Better Tissue Healing with Disappearing Hydrogels
When stem cells are used to regenerate bone tissue, many wind up migrating away from the repair site, which disrupts the healing process. But a technique employed by BMES Member Danielle Benoit and her University of Rochester research team keeps the stem cells in place, resulting in faster and better tissue regeneration.
The key, as explained in a paper published in Acta Biomaterialia, is encasing the stem cells in polymers that attract water and disappear when their work is done. The technique is similar to what has already been used to repair other types of tissue, including cartilage, but had never been tried on bone.
“Our success opens the door for many—and more complicated—types of bone repair,” said Assistant Professor of Biomedical Engineering Benoit. “For example, we should now be able to pinpoint repairs within the periosteum—or outer membrane of bone material.”
The polymers used by Benoit and her teams are called hydrogels because they hold water, which is necessary to keep the stem cells alive. The hydrogels, which mimic the natural tissues of the body, are specially designed to have an additional feature that’s vital to the repair process; they degrade and disappear before the body interprets them as foreign bodies and begins a defense response that could compromise the healing process.
Because stem cells have the unique ability to develop into many different types of cells, they are an important part of the mechanism for repairing body tissue. At present, unadulterated therapeutic stem cells are injected into the bone tissue that needs to be repaired. Benoit believed hydrogels would allow the stem cells to finish the job of initiating repairs, then leave before overstaying their welcome.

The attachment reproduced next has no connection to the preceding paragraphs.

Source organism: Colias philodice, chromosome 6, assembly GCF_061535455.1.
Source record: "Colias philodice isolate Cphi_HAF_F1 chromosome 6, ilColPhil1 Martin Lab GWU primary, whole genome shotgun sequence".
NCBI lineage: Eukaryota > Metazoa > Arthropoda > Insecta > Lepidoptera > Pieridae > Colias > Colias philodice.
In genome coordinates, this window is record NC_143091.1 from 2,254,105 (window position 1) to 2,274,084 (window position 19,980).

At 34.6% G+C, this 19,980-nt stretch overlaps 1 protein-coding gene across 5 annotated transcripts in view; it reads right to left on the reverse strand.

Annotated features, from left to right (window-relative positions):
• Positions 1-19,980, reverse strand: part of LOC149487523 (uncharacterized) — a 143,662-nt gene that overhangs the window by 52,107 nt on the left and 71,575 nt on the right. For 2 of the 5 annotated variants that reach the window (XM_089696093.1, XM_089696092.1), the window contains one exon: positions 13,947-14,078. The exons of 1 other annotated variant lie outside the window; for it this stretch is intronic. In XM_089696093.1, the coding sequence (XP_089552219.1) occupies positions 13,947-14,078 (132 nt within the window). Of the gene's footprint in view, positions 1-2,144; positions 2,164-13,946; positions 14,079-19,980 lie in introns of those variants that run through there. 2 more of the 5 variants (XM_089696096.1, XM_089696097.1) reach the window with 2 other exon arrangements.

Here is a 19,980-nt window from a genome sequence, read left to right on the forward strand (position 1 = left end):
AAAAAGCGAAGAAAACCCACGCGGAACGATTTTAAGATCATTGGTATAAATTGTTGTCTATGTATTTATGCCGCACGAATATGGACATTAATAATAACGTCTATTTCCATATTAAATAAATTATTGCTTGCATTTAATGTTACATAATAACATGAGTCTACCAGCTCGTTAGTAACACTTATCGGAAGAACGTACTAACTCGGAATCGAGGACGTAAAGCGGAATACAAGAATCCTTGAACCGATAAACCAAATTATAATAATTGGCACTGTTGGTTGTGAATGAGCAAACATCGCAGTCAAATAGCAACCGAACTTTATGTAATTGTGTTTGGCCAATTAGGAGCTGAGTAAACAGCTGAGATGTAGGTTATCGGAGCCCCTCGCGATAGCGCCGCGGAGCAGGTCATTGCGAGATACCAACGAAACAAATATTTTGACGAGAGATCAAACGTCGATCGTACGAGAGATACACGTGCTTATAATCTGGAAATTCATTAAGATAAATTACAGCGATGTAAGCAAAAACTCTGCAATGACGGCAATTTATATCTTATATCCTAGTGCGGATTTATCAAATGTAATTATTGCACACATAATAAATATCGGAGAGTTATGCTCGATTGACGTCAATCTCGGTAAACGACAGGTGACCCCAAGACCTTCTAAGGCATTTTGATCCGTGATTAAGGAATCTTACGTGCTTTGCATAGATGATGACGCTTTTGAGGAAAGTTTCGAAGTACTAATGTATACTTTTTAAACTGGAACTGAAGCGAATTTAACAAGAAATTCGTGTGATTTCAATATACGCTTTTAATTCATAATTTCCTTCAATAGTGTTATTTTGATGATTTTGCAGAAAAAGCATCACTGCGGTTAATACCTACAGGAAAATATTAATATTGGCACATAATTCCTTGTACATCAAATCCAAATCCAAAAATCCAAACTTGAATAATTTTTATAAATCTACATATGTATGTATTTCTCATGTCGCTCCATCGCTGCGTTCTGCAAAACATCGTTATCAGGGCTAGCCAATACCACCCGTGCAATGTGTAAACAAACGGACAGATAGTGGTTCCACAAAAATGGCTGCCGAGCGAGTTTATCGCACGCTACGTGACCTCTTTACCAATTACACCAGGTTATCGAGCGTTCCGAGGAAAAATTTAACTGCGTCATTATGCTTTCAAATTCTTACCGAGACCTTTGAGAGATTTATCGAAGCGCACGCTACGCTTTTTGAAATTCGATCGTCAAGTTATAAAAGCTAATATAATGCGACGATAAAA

The research team tested the hypothesis by transplanting cells onto the surface of mouse bone grafts and studying the cell behavior both in vivo—inside the animal—and in vitro—outside the body.
Benoit and her team were able to manipulate the time it took for hydrogels to dissolve by modifying groups of atoms—called degradable groups—within the polymer molecules. By introducing different degradable groups to the polymer chains, the researchers were able to alter how long it took for the hydrogels to degrade.
Benoit believes degradable hydrogels show promise in many research areas. For example, it may be possible to initiate tissue regeneration after heart attacks without having a patient undergo difficult, invasive surgery, but a great deal of additional research is required.
[Text above excerpted and adapted from an original article. See original article here.]